Friday, April 12, 2024

England vs. Idaho

Don stumbled upon a map of England depicting a cross-country trip across the length and breath of England. The trip lasted fifteen hours and doubled back and forth, zigzagging across the nation.

He got to wondering how such a trip would compare to Idaho, so he pulled up a map of the state and tried to recreate a journey of the same length, staying strictly within the boundaries of the state.

You'll notice the road is more of a backwards "J" shape rather than the zigzag. That's because there are many remote parts of Idaho that don't have roads, notably the massive Bitterroot Mountains in the central part of the state that straddle Idaho and Montana. There are very few passes bisecting these mountains.

So how does Idaho compare to England? Here are a few stats: 

England:    51,320 sq. miles
Idaho:        83,546 sq. miles (about 1.6 times larger)

England:    56,500,000 (almost 29 times more people)
Idaho:        1,950,000

England:    1,124 people/sq. mile
Idaho:        24 people/sq. mile (most of whom are concentrated in the larger cities)

As you can see, Idaho has a lot of catching up to do. On the other hand, it doesn't have the phenomenally rich history of England either (I'm an English history buff). Here in Idaho, a house that's 100 years old is ancient. England has homes dating back centuries and even millennia. How cool is that?

Lots to be said for both sides of the Atlantic!


  1. Back in 1974 we moved from Illinois to Texas. I noticed that there were not many old homes down here. Back in Illinois most were from around the civil war, down here not much from before the 1950's.

    1. We are in Texas, too. Seems that the hot/humid environment takes a harsh toll on buildings. The wood rots fast. Homes that are brick or stone last longer, which must by why England has so many old, old homes. They were built out of longer lasting materials.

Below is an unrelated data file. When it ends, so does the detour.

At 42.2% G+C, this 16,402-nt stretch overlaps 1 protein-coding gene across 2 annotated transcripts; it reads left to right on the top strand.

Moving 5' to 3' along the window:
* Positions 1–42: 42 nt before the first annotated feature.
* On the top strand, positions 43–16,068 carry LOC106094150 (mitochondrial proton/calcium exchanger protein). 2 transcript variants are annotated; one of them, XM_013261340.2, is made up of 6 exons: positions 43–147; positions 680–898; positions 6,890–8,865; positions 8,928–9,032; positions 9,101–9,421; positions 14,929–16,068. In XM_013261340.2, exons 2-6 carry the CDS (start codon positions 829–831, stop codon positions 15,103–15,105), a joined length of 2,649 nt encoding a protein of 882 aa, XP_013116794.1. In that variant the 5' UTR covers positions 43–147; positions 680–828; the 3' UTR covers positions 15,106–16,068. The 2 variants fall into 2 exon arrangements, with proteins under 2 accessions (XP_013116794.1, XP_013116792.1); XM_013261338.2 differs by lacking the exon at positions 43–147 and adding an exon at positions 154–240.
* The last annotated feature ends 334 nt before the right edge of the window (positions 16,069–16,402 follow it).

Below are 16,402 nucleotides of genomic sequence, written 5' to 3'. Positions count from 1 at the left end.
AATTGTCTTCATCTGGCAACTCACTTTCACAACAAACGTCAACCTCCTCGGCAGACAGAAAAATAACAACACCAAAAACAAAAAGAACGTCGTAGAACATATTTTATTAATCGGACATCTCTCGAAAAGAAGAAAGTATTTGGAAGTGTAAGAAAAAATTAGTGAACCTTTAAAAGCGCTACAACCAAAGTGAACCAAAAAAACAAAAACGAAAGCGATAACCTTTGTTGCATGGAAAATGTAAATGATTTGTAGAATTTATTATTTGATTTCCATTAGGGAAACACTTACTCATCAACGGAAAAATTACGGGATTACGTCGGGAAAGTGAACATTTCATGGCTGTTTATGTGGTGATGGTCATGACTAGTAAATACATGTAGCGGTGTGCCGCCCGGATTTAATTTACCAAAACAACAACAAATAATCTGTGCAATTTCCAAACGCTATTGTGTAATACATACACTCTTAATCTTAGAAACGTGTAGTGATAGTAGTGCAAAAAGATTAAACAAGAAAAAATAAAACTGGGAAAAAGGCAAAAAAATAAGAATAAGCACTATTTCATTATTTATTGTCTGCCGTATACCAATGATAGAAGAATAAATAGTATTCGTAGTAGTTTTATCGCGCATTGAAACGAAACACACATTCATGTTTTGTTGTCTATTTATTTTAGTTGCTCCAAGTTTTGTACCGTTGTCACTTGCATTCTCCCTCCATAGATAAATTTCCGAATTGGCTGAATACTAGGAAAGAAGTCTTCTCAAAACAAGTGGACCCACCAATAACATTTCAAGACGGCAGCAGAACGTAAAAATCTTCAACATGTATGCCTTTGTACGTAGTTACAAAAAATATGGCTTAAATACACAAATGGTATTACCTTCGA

2. I would have tacked on the Magrudor corridor running through the Frank Church river of no return area but it does end up in Montana.

  3. Have you ever visited the oldest building in Idaho? It's an old church not far from Wallace, built cheaply by Jesuits and natives.

  4. I used to watch a program called " Back to the Country" which was a program where they showed old homes around the English countryside mostly, to prospective buyers. It was fun to watch and see those homes, but I couldn't see going there. A lot of the rooms and doorways were very low. Taller men just often didn't fit places they might otherwise have liked.

    To compare England and Idaho, Idaho is somewhere I would have liked to visit in younger days. It's beautiful. The way things are in our country today, I may never go anywhere again. Not because of destinations. But God knows what mess you might encounter en route. Oh well. I'm not very adventurous.

  5. As an English person, i can not comprehend why this route takes in the M25- unless it is as a warning. on a bad day, you could spend ten hours simply trying to travel this horrendous road.

  6. Lets HOPE Idaho NEVER catch's up with the UK.